Wayne Parker, author of Power Dads.
Topic:Basic principles succssful fathers use to raise happy, responsible children
Issues:The 10 power principles included in PowerDads are all about learning what’s important in this role we call fatherhood and developing the skills to implement the power principles in every day parenting.
Wayne Parker, author of Power Dads.
Dear Mr. Dad: I’m engaged to an amazing man with a 9-year old son who’s with him every other weekend. When I first started going out with his father, the boy and I got along great. But the closer we get to the marriage, the worse things get between us. I’ve tried to talk with him about it, but he just screams at me that, “you’re not my mother!” and runs to his dad, whose usual response us to take his son’s side and spend more time with him. That leaves me feeling completely left out and unheard. I’m not trying to replace my fiancé’s son’s mother or interfere with his relationship with his dad. At the same time, I need more attention and understanding from my fiancé. How do I have these conversations?
A: The dynamic you’re describing is incredibly common, but that doesn’t make it any less unpleasant for anyone involved. Think about this from your boyfriend’s point of view: He’s trying to balance being there for you and being a good dad. Because he sees his son only every other weekend, he wants those precious days to be as conflict-free as possible, which may explain why he seems to be taking his son’s side over yours (although there really are no “sides” here). He may also be feeling guilty about not being able to be more involved, which may explain why his response to conflict is to spend more time with his son. Unfortunately, that leaves you out in the cold.
Sean Grover, author of When Kids Call the Shots.
Topic: How to seize control from your darling bully and enjoy being a parent again.
Issues: Understanding the root causes of your child’s bossy behavior; how your own insecurities and history have shaped your parenting choices; types of parents who are more susceptible to being bullied by their kids; three most common bullying styles that kids use–and strategies you can use to restore your leadership.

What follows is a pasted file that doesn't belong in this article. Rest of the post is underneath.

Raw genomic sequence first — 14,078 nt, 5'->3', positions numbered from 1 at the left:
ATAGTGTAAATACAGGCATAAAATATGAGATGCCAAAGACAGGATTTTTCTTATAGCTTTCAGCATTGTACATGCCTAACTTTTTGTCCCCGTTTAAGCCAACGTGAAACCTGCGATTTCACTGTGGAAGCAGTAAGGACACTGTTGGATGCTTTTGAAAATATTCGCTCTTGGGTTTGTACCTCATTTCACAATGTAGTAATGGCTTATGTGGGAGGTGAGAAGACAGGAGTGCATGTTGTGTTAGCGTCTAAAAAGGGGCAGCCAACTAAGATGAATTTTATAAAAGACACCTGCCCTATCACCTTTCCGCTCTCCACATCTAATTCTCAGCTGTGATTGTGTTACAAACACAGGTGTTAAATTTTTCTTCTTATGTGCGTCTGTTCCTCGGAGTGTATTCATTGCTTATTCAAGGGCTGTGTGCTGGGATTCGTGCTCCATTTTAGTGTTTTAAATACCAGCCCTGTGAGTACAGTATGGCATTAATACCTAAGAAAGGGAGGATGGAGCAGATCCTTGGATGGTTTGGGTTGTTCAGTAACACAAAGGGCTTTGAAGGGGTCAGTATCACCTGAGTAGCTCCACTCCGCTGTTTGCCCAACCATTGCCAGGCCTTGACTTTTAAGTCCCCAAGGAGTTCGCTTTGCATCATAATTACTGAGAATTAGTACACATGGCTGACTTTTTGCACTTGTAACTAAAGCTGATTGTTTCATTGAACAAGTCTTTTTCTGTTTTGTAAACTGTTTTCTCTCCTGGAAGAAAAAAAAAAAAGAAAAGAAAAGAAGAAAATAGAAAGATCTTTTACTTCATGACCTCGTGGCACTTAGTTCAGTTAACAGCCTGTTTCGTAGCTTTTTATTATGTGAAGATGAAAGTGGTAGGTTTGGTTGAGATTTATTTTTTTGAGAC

Heather Flett, coauthor of The Rookie Mom’s Handbook.
Topic: Motherhood, fatherhood, the changing landscape of parenthood.
Issues: How motherhood has changed over the last 10 years; the mom blogging community; resources for new moms; the importance of letting the dad do things his way; the role of social media in creating communities of moms.
A guest post by Leona S. Green
Dear Mr. Dad: I’ve got two children, ages 1 and 3 and I’ve heard that it’s possible to boost their IQ by exposing them to certain kinds of music. My wife says I’m crazy. Is there any possibility that she’s right?
A: What you’re talking about is the “Mozart Effect”—the popular idea that listening to music by Mozart would make children smarter. I don’t have enough information to say for sure whether you’re actually crazy, but I can tell you that while exposing your children to music is a great thing, it’s not going to make them any smarter. Unfortunately, that inconvenient fact hasn’t stopped all sorts of companies from claiming otherwise—and from separating a lot of parents from a lot of their hard-earned money.
Ken Keis, author of Why Aren’t You More Like Me?
Topic: The secrets to understanding yourself and others.
Issues: Why certain kinds of people irritate you—and what you can do about it; increase team compatibility and leadership effectiveness; stop feeling offended and emotionally hooked; select the right job style for yourself; understand and encourage your spouse and children.